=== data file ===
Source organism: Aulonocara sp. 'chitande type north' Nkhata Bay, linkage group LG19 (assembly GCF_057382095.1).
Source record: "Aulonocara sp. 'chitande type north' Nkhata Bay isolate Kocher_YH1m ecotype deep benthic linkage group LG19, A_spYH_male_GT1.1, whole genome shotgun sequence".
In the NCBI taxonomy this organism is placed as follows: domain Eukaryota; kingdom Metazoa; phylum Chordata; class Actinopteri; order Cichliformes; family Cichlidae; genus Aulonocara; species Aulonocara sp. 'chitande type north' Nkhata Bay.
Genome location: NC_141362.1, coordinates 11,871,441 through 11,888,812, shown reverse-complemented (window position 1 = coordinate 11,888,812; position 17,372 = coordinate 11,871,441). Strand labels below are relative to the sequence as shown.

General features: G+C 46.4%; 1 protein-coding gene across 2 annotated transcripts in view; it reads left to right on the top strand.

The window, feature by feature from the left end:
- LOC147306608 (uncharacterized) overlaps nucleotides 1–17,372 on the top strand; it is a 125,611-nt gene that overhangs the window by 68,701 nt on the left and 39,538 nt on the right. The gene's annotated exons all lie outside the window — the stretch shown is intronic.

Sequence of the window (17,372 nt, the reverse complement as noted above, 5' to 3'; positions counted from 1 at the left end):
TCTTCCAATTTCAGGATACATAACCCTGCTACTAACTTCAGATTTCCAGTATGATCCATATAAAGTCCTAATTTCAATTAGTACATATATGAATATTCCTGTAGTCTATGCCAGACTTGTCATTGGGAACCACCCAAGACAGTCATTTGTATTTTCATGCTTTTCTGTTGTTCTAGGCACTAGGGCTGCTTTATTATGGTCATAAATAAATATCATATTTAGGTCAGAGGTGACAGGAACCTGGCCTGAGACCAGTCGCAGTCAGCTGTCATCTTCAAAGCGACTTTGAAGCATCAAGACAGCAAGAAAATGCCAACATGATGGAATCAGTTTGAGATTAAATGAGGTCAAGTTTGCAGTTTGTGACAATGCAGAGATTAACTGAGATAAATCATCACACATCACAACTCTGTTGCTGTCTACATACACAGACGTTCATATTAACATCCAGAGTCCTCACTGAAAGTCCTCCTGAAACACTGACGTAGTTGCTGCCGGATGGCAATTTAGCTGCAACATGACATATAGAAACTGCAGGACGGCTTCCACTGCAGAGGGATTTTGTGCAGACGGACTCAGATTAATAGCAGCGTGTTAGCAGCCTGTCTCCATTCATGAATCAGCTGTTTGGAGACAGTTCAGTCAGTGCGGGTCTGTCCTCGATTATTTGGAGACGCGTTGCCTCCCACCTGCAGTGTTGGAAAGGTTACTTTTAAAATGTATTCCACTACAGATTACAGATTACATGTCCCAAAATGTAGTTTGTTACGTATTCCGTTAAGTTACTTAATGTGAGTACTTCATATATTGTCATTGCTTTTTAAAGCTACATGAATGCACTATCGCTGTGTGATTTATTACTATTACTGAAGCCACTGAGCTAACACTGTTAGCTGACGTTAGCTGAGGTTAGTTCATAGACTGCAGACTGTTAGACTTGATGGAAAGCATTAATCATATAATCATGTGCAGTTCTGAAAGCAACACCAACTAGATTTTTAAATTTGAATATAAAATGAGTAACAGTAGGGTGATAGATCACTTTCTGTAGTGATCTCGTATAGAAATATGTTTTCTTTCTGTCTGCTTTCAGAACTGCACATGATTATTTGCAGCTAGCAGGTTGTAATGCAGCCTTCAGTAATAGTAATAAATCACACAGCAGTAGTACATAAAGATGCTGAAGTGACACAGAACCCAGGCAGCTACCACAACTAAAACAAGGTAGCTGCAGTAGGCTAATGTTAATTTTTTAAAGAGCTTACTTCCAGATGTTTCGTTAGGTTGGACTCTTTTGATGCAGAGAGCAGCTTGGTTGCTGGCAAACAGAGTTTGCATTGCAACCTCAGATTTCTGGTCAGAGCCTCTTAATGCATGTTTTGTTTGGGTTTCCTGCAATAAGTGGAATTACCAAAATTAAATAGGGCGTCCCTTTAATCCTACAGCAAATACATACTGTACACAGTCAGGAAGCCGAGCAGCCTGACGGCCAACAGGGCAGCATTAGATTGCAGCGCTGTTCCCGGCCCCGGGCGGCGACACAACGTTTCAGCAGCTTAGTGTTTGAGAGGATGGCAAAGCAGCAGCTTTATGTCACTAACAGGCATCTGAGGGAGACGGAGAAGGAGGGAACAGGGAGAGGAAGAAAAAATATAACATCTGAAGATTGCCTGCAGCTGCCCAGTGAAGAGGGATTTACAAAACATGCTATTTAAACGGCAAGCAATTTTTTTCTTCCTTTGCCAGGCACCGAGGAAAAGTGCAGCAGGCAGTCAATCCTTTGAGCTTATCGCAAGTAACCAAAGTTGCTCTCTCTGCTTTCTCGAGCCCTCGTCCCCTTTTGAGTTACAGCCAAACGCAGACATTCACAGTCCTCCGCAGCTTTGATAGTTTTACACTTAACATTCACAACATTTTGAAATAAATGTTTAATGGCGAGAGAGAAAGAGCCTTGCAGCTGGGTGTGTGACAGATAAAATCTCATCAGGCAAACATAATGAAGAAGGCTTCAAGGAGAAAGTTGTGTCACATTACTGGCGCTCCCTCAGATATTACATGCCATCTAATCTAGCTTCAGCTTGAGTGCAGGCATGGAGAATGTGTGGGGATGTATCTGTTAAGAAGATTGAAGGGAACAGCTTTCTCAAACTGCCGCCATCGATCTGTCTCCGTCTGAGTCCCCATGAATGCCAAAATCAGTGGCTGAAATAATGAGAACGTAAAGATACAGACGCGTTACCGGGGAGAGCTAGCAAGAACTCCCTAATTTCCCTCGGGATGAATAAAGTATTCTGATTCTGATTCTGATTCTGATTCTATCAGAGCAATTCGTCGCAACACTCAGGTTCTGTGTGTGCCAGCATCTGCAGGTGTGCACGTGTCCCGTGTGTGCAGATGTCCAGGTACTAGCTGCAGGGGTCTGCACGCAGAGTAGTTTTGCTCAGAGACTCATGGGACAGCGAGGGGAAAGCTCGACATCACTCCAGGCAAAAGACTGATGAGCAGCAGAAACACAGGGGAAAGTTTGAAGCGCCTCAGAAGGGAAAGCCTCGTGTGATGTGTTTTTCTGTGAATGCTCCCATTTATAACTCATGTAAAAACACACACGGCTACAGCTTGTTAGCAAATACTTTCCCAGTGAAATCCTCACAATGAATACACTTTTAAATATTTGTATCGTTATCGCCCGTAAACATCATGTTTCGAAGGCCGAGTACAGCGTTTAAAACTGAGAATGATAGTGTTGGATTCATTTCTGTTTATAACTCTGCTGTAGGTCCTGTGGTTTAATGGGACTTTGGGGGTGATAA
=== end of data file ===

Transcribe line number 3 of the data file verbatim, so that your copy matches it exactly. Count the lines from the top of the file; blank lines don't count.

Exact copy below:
In the NCBI taxonomy this organism is placed as follows: domain Eukaryota; kingdom Metazoa; phylum Chordata; class Actinopteri; order Cichliformes; family Cichlidae; genus Aulonocara; species Aulonocara sp. 'chitande type north' Nkhata Bay.